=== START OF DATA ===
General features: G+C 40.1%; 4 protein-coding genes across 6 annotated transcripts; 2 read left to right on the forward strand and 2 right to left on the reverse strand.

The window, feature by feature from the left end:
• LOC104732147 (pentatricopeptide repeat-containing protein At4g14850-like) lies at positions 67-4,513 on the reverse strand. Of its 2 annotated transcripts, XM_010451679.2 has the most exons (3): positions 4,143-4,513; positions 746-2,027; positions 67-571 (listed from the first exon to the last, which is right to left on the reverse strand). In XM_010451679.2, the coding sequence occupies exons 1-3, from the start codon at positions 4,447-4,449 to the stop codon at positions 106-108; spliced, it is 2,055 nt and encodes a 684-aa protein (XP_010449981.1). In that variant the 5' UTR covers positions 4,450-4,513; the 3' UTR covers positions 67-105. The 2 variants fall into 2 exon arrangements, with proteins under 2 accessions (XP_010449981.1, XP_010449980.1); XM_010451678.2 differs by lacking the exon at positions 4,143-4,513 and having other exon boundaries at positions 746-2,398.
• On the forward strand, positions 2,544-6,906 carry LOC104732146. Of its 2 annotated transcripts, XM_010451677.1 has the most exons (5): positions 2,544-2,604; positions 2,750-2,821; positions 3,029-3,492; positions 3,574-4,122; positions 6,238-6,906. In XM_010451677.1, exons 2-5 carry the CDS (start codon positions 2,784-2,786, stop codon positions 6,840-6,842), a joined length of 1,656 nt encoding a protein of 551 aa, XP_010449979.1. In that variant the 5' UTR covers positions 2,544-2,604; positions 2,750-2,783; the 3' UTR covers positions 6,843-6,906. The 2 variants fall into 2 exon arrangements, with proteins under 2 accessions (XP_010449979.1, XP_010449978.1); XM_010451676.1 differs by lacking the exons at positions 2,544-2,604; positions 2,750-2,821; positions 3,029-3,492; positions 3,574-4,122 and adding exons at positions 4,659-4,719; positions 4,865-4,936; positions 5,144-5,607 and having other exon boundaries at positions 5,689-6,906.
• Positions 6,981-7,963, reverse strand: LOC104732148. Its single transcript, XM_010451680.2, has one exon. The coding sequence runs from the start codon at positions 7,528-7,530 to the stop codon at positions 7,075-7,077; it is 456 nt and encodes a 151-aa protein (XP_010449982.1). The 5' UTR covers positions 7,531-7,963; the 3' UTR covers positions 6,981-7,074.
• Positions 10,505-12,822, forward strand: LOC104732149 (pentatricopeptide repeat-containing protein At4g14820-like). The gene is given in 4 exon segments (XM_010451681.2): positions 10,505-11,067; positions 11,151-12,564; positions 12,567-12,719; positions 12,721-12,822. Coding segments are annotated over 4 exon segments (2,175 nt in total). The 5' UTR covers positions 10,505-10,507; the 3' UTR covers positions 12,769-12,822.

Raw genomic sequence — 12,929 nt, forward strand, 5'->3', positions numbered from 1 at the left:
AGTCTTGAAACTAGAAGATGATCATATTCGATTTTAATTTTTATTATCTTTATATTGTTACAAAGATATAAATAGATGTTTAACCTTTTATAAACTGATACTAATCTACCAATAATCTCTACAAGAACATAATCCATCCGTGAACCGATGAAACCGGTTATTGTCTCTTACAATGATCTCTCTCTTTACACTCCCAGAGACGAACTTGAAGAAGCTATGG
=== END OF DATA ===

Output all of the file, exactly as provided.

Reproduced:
General features: G+C 40.1%; 4 protein-coding genes across 6 annotated transcripts; 2 read left to right on the forward strand and 2 right to left on the reverse strand.

The window, feature by feature from the left end:
• LOC104732147 (pentatricopeptide repeat-containing protein At4g14850-like) lies at positions 67-4,513 on the reverse strand. Of its 2 annotated transcripts, XM_010451679.2 has the most exons (3): positions 4,143-4,513; positions 746-2,027; positions 67-571 (listed from the first exon to the last, which is right to left on the reverse strand). In XM_010451679.2, the coding sequence occupies exons 1-3, from the start codon at positions 4,447-4,449 to the stop codon at positions 106-108; spliced, it is 2,055 nt and encodes a 684-aa protein (XP_010449981.1). In that variant the 5' UTR covers positions 4,450-4,513; the 3' UTR covers positions 67-105. The 2 variants fall into 2 exon arrangements, with proteins under 2 accessions (XP_010449981.1, XP_010449980.1); XM_010451678.2 differs by lacking the exon at positions 4,143-4,513 and having other exon boundaries at positions 746-2,398.
• On the forward strand, positions 2,544-6,906 carry LOC104732146. Of its 2 annotated transcripts, XM_010451677.1 has the most exons (5): positions 2,544-2,604; positions 2,750-2,821; positions 3,029-3,492; positions 3,574-4,122; positions 6,238-6,906. In XM_010451677.1, exons 2-5 carry the CDS (start codon positions 2,784-2,786, stop codon positions 6,840-6,842), a joined length of 1,656 nt encoding a protein of 551 aa, XP_010449979.1. In that variant the 5' UTR covers positions 2,544-2,604; positions 2,750-2,783; the 3' UTR covers positions 6,843-6,906. The 2 variants fall into 2 exon arrangements, with proteins under 2 accessions (XP_010449979.1, XP_010449978.1); XM_010451676.1 differs by lacking the exons at positions 2,544-2,604; positions 2,750-2,821; positions 3,029-3,492; positions 3,574-4,122 and adding exons at positions 4,659-4,719; positions 4,865-4,936; positions 5,144-5,607 and having other exon boundaries at positions 5,689-6,906.
• Positions 6,981-7,963, reverse strand: LOC104732148. Its single transcript, XM_010451680.2, has one exon. The coding sequence runs from the start codon at positions 7,528-7,530 to the stop codon at positions 7,075-7,077; it is 456 nt and encodes a 151-aa protein (XP_010449982.1). The 5' UTR covers positions 7,531-7,963; the 3' UTR covers positions 6,981-7,074.
• Positions 10,505-12,822, forward strand: LOC104732149 (pentatricopeptide repeat-containing protein At4g14820-like). The gene is given in 4 exon segments (XM_010451681.2): positions 10,505-11,067; positions 11,151-12,564; positions 12,567-12,719; positions 12,721-12,822. Coding segments are annotated over 4 exon segments (2,175 nt in total). The 5' UTR covers positions 10,505-10,507; the 3' UTR covers positions 12,769-12,822.

Raw genomic sequence — 12,929 nt, forward strand, 5'->3', positions numbered from 1 at the left:
AGTCTTGAAACTAGAAGATGATCATATTCGATTTTAATTTTTATTATCTTTATATTGTTACAAAGATATAAATAGATGTTTAACCTTTTATAAACTGATACTAATCTACCAATAATCTCTACAAGAACATAATCCATCCGTGAACCGATGAAACCGGTTATTGTCTCTTACAATGATCTCTCTCTTTACACTCCCAGAGACGAACTTGAAGAAGCTATGG